There is “no basis” for the Food and Drug Administration’s (FDA’s) decision to crack down on firms making supplements containing the stimulant DMAA (1,3-Dimethylamylamine), says retail giant GNC.
GNC spokesman Greg Miller was speaking to NutraIngredients-USA after the FDA sent warning letters to 10 manufacturers and distributors of supplements containing DMAA informing them that failure to immediately cease distribution of these products could result in enforcement action “without further notice”.
According to the FDA, synthetically produced DMAA is "not a dietary ingredient and is not, therefore, eligible to be used as an active ingredient in dietary supplements".
The agency also raised serious safety concerns about the stimulant, which it claimed caused increases in blood pressure which could in turn "increase the work of the heart such that it could precipitate a cardiovascular event".
There is no basis for this FDA action
But Miller said: “We are completely opposed to this unilateral, factually and legally unfounded action by the FDA and we believe the large consumer base that has safely used products containing DMAA in millions of doses will also oppose it.”
He added: “The dietary supplement industry is united on this issue and is adamantly opposed to the FDA's position on the use of this ingredient, of which millions of doses have been sold, as well as its interpretation of DSHEA. There is no basis for this FDA action.”
GNC “totally disagrees with FDA's interpretation of DSHEA (1994 Dietary Supplement Health and Education Act)", he added.
"The approach FDA is taking here is in complete contradiction of the plain language of DSHEA, which protects the rights of consumers to use dietary supplement products.”
Unaware of any scientific or medical evidence which calls the safety of DMAA into question
Moreover, GNC was “unaware of any scientific or medical evidence which calls the safety of DMAA into question”, added Miller.
“The FDA has not produced any evidence of safety issues with this ingredient. To the contrary, GNC is aware of a number of published, peer reviewed studies that show that DMAA is perfectly safe when taken as directed.
“Consumer safety is paramount to GNC and, based upon the contractual representations and warranties made by its third party vendors, GNC defends the safety of all third party products sold by it. GNC would not sell any product about which it had safety concerns.”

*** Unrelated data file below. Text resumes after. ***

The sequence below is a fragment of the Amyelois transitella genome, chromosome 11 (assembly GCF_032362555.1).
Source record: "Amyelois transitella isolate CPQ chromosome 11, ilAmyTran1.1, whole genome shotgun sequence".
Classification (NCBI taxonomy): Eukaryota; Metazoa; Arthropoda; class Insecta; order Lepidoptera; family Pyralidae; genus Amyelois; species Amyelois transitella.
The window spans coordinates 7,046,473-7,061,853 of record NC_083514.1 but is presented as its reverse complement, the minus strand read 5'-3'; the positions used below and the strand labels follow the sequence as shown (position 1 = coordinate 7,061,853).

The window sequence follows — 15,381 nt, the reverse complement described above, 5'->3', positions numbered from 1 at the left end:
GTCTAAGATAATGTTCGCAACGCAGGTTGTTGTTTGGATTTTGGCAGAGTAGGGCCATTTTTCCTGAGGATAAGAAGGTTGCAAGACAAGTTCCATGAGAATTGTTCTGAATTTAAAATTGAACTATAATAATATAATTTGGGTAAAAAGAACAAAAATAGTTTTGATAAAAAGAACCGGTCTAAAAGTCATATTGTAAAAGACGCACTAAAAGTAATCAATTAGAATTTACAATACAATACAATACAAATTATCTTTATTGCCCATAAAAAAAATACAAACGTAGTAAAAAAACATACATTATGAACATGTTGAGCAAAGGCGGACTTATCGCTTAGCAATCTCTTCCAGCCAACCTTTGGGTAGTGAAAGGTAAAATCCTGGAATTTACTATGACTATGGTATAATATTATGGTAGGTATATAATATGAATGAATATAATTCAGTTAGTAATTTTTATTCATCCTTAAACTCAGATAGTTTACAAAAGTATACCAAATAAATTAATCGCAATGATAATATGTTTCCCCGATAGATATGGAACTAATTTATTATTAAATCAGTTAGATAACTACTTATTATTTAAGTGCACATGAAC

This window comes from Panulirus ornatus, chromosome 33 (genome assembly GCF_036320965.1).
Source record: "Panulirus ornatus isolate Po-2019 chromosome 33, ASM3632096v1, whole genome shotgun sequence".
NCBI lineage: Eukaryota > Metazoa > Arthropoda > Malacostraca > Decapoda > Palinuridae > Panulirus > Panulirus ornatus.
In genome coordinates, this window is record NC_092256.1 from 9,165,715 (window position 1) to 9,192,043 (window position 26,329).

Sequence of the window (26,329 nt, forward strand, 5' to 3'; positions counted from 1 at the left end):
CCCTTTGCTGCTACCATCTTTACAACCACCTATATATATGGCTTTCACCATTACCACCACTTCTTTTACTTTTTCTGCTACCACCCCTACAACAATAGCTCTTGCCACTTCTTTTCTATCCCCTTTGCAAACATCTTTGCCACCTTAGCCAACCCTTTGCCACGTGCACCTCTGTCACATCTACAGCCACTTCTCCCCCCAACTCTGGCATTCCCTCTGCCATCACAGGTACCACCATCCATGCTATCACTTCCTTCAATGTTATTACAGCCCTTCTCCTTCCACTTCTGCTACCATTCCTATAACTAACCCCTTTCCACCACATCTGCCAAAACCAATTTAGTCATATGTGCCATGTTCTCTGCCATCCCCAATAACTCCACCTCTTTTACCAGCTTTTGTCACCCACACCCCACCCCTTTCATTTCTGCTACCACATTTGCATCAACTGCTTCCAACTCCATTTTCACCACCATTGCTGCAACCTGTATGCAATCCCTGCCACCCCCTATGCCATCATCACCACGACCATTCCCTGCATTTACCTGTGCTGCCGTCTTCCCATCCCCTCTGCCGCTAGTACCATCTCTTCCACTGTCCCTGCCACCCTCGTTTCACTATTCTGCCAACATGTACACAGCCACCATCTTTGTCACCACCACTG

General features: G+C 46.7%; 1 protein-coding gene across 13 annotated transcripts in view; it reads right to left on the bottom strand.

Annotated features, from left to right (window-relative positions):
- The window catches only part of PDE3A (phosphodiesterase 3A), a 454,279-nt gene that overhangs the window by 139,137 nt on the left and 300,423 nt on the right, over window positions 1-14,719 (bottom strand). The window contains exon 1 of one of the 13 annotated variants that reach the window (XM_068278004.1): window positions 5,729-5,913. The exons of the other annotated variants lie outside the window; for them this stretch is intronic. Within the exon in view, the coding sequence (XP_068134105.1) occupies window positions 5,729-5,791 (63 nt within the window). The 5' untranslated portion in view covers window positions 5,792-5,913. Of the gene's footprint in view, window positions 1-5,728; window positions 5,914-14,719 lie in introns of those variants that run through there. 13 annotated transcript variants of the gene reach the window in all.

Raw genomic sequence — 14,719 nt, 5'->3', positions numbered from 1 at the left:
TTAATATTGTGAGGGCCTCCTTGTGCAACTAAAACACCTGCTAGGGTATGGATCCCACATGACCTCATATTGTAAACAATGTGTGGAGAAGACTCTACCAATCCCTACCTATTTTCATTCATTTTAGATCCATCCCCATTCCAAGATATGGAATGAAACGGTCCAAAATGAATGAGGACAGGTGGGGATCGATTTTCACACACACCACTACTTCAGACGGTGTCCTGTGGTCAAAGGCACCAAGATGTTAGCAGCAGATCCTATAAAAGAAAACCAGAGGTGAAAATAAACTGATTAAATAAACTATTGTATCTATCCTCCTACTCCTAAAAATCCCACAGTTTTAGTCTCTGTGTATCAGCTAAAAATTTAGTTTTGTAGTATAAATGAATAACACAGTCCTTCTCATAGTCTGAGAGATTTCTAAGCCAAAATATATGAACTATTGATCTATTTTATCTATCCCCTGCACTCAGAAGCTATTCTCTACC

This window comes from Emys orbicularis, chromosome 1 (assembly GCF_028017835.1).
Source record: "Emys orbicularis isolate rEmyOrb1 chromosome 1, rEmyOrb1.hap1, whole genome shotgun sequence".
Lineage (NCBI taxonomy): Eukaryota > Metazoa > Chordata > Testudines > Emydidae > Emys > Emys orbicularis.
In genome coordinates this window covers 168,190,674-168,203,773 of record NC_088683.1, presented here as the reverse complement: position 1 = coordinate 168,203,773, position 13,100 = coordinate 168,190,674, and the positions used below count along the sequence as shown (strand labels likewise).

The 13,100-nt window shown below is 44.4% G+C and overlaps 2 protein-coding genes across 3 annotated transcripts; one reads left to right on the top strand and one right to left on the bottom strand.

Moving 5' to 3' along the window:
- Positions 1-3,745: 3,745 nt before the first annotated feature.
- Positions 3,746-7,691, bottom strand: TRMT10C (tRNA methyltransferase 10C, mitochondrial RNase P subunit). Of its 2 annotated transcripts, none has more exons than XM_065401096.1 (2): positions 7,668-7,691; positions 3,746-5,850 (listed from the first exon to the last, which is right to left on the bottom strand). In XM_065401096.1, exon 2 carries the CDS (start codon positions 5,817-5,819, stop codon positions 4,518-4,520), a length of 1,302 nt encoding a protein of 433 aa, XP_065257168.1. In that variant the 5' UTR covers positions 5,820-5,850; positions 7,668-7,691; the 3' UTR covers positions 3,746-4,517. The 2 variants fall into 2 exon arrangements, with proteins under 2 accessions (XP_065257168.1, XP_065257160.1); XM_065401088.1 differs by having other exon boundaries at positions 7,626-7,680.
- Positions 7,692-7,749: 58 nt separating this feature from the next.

GNC, which says it has sold 440 million doses of products containing DMAA since 2007 with only one serious adverse event report, recently agreed to recall 18 products containing DMAA from GNC stores on US army and air force bases while the Department of Defense conducts a probe into its safety.
The military probe followed the deaths of two soldiers found to have it in their blood. However, the DoD has stressed that “no link between DMAA and the medical conditions reported by military medical providers has been validated scientifically by us."
It has also acknowledged that all of the medical conditions claimed by some to be associated it DMAA “have multiple causes”, adding that it was "too soon to tell if there is a relationship with DMAA.”
At the time of the voluntary recall, GNC told us: “Even though GNC believes DMAA is safe for consumer use, it has complied fully with the Army’s request… as it is contractually obligated to do.
“All of these products are third party products for which their manufacturers have represented to us their safety. There is also no scientific/medical evidence that demonstrates any causal link between DMAA and any adverse medical condition, let alone a death."
GNC is one of several firms accused of misleading consumers over the source, regulatory status and safety of DMAA in a class action lawsuit.
In a civil action filed in California in February against GNC, Cellucor Sports Nutrition, Woodbolt Distribution, Woodbolt Management and Woodbolt International, plaintiff Lynette Bates argues that the defendants misled shoppers by selling Cellucor's C-4 Extreme pre-workout supplement containing the “synthetic and dangerous stimulant DMAA”.
The complaint followed actions filed against BPI Sports and USP Labs for selling supplements containing DMAA alleged to be in a “synthetic form that is both illegal and dangerous”.
Where does DMAA come from?
There is an ongoing debate about whether DMAA (also known as methylhexaneamine or MHA), which was first manufactured synthetically by drug giant Eli Lily in the 1940s, is in fact a constituent of geranium, with the consensus growing that it is not.
Health Canada last year issued a statement arguing that DMAA is not found naturally in geranium (as supplement makers using it claim) and affirming that any products containing it require a drug authorization.
There is only one study that is repeatedly referenced to show that DMAA is a naturally occurring constituent of geranium oil (Ping, Z.; Jun, Q. & Qing, L. (1996), ‘A Study on the Chemical Constituents of Geranium Oil, Journal of Guizhou Institute of Technology 25 (1): 82–85) - which analytical testing experts contacted by NutraIngredients-USA say is "not scientifically defensible".
However, USPLabs – which markets the OxyELITE and Jack3d supplements targeted by the FDA - says it has new data from “two independent and highly respected analytical chemistry laboratories, utilizing advanced validated analytical instrumentation and methods” that “further demonstrate the occurrence of DMAA in the geranium plant, Pelargonium graveolens, and its edible oil”.
The other firms targeted by the FDA either declined to comment, were unavailable for comment or told us they were still formulating their responses in discussion with legal counsel.
Click here to get more reaction to the FDA action.
Click here to read the NutraIngredients-USA timeline on the DMAA saga.